Think carefully about your approval policies. Do you really need five or six people reviewing an expense report? Most people would say no, yet this is the process that has grown up over time at many companies.
There is no hard and fast rule for how many approvers you should have. You have to consider what makes sense for your business, but also what makes sense in terms of employee responsibility.
For example, you may have managers who are making big financial decisions for your company, yet they are only allowed to approve expense reports up to $1,000. Anything above that has to go to their boss. Why drag more senior executives into the review process when the manager is capable of making a good decision on it?
Consider allowing self-approvals. If you’re already trusting employees to spend up to certain limits in other arenas, maybe it makes sense to let them submit expense reports under a certain amount directly to accounting, without manager approval.
Auditing is the last stop in the review and approval process. If you have reliable, scalable auditing processes in place as a backstop, it can make everyone more comfortable with trimming approval chains.
Without some kind of automation to score and flag high risk reports, most organizations either don’t audit anything, audit randomly, or audit everything. Clearly, auditing everything is the best way to reduce fraud and ensure compliance, but it takes a lot of human resources.
A better way is to configure your legal and policy compliance requirements into a tool that can check off the simple, basic audit items and assign a quality score to the report. Then the finance team only has to review reports that have been flagged with a low score. High quality reports that have passed through management approval can be paid without further ado.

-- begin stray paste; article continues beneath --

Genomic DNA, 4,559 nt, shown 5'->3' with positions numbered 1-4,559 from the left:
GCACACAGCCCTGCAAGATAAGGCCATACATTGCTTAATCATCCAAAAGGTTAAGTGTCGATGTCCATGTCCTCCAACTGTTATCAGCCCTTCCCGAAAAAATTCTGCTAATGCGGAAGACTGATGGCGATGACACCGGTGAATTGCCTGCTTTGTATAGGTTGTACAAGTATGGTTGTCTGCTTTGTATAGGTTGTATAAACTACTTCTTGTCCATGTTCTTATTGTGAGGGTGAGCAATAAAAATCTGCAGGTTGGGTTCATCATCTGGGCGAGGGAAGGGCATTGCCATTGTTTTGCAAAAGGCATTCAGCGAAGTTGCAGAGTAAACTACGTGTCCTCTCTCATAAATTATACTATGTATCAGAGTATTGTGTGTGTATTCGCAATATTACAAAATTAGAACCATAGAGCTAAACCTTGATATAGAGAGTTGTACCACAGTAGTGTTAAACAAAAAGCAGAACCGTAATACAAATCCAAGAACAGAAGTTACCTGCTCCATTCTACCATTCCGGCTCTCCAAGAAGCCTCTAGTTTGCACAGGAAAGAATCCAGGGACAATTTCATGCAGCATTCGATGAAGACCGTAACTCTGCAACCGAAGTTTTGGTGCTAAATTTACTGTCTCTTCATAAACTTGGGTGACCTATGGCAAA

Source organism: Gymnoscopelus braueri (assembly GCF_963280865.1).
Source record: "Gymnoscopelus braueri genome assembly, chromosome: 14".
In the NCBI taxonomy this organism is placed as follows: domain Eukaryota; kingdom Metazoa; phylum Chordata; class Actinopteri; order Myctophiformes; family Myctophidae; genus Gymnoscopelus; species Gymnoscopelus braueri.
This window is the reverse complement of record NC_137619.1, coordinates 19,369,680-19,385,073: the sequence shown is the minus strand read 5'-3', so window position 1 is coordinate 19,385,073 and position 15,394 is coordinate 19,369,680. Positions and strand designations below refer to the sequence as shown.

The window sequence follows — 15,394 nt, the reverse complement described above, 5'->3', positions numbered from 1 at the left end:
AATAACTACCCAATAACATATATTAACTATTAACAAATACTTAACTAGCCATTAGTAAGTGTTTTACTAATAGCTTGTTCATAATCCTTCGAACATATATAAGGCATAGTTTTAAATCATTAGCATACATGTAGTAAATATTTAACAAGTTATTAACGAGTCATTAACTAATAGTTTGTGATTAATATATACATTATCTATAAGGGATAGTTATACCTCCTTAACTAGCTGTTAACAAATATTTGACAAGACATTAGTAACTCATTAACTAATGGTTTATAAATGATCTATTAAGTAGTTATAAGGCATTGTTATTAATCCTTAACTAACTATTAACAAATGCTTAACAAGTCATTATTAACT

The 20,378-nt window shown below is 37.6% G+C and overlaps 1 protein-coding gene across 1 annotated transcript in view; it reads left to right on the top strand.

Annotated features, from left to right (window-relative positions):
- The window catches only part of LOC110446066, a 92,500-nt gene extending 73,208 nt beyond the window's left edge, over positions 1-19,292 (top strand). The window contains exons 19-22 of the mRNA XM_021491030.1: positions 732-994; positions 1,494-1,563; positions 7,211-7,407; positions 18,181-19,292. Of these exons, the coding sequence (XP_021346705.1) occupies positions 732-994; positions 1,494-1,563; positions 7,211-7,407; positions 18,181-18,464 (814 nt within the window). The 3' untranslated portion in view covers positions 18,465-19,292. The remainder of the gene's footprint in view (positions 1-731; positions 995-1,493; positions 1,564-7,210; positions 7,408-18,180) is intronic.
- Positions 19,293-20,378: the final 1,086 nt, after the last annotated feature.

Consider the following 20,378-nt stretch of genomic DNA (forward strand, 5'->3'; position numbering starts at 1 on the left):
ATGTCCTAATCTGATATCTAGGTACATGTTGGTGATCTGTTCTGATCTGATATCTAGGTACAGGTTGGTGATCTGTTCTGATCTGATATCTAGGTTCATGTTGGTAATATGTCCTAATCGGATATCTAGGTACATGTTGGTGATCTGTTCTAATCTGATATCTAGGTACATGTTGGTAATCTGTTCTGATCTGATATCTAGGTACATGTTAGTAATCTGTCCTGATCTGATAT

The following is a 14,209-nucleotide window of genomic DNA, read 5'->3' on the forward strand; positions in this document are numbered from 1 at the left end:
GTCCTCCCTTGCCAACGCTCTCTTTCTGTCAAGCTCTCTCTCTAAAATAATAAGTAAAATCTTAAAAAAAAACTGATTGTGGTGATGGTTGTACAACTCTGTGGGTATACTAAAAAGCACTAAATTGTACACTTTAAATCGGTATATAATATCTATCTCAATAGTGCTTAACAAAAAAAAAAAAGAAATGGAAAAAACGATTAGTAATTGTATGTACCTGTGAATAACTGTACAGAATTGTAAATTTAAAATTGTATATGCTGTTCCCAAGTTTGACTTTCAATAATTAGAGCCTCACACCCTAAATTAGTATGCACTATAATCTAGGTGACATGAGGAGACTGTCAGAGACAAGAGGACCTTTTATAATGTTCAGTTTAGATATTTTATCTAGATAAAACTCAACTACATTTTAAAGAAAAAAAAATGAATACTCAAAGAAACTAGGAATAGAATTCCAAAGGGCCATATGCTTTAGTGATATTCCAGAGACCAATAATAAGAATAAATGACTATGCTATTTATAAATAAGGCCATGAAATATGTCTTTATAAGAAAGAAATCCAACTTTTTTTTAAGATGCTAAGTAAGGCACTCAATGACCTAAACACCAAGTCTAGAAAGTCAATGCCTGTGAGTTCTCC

3. Automated nudging
By improving expense report quality, streamlining your approval chain and introducing report scoring to flag reports for audit, you can free up people’s time so that they become exception handlers, only focusing on reports where their attention is really needed. Even so, you still need people to carry out their roles--and people are busy.
Managers should know more or less that an expense report is on the way, and mobile notifications and approval capability have made it easier for expense report approvers to take action anytime, anywhere, but things can drop to the bottom of the queue quickly. So, consider setting up push reminders to nudge approvers to complete their step in the process. These can be set to notify approvers when a new report is ready, and to repeat at specified intervals until the approval is completed.
Something else to consider: auto-escalation, moving the report to the next person in the approval chain if they don’t approve by a certain time. Of course, you want to remind approvers that you’re going to do so.
Used together, automated reminders and auto escalation help you scale the follow up effort and save your team time they can spend on more productive work.
Putting it all together
As with all T&E processes, getting expense reports through the approval process efficiently is an outcome of well thought out and clearly communicated policies, supported by automation. Even with such a seemingly straightforward process, there are still quite a few interrelated components that all have to work smoothly.
Breaking the expense report approval process down into its components, and evaluating your performance in each area should show you the path to a fully optimized process. Maybe you already have quality expense reports and short approval chains, and all you need are automated reminders to keep approvers on their toes. Maybe you implement audit scoring first, and set that up as a back stop before you attempt to streamline the approval chain and nudge people through it. Pick a place to start, optimize each component, and you’ll be reimbursing employees with enviable speed.
Ethan Laub is Director, Product Management. Maggie Joy is Senior Product Manager. To learn more about Expense Report Approval Cycle Times and other Coupa Benchmarks for 2018, click here.